Another common problem is inserting PC cards containing serial devices (like modems). The PC card conflicts with the built-in serial port (even if disabled). Adding "exclude irq 4" and "exclude port 0x2f8-0x2ff" to your /etc/pcmcia/config.opts resolves the conflict.

Incidentally, Evan Carey found a utility on the IBM website that allowed him to disable the IR port and enable the serial port from a DOS bootable floppy.


The ThinkPad 600 uses an Mwave MDSP3780i DSP chip, rather than a traditional modem chipset. Modem functions require the cooperation of the DSP and host software. There is currently no Linux driver. I hear rumors that IBM may be considering doing one. These rumors are even more plausible now that IBM is officially supporting Linux. Get in touch with them and let 'em know what you think. Here's a Web page where you can send a message to IBM CEO Lou Gerstner. I found the link from a page maintained by a disgruntled Aptiva owner.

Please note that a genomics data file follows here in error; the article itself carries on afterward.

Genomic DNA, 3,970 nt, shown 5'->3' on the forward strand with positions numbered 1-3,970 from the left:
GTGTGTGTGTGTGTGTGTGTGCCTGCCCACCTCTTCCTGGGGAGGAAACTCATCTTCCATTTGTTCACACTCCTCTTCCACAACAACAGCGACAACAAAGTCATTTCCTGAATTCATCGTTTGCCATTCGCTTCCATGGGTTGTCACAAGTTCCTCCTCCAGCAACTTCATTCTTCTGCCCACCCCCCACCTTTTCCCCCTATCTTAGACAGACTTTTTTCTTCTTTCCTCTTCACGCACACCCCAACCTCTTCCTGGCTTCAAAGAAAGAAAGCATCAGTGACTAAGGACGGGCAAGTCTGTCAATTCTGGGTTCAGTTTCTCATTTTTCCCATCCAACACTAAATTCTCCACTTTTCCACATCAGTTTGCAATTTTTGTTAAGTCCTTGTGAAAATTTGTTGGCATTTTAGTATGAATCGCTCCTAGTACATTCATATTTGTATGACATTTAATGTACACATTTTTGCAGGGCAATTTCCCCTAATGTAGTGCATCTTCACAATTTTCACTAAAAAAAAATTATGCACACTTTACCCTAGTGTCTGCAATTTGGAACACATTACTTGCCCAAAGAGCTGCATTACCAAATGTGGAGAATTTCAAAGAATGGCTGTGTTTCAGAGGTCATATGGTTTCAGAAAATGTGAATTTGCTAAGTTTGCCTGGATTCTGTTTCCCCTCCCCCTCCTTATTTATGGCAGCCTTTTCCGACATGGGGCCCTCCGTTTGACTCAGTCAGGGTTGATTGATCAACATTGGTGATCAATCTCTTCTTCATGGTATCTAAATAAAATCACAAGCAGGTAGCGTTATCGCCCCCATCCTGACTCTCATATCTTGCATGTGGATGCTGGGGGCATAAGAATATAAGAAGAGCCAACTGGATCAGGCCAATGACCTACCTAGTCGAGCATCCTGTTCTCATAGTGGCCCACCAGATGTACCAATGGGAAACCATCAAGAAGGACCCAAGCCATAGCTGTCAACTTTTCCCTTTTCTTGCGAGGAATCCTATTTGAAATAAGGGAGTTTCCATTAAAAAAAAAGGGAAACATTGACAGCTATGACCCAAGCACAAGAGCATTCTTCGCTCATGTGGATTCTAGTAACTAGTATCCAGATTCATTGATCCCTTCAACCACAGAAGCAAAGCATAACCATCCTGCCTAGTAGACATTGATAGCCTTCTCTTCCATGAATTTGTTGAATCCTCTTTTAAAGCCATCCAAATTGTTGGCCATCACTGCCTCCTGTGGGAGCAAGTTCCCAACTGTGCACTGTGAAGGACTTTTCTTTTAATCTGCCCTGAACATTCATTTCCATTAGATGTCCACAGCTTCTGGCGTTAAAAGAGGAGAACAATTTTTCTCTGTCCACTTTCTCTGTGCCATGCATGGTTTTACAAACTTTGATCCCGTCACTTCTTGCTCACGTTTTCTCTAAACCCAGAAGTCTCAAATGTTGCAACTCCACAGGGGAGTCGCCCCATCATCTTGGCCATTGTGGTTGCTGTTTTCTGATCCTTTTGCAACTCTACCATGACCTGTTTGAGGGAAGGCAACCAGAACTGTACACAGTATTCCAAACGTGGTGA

Thomas Hood reports that he has been in touch with someone who may be able to write a modem driver for Linux. He needs proof that there is a demand. If you have (or are considering buying) a TP600 but want the modem to work, go to Bill Mair's MWave Petition webpage and add your name. I did!

In this LinuxWorld interview, IBM has promised Linux support for modems. However, judging from this email, the "ACP" modem is no longer being actively developed, so it's unlikely that IBM will do the development themselves. Still, nothing to keep them from just releasing the code and letting the community finish the job.

Power Management

You will need to recompile your kernel for power management to work. Here are the settings for APM I used:

Advanced Power Management BIOS support (CONFIG_APM) [Y/n/?] 
   Enable PM at boot time (CONFIG_APM_DO_ENABLE) [N/y/?] 
   Make CPU Idle calls when idle (CONFIG_APM_CPU_IDLE) [N/y/?] 
   Enable console blanking using APM (CONFIG_APM_DISPLAY_BLANK) [N/y/?]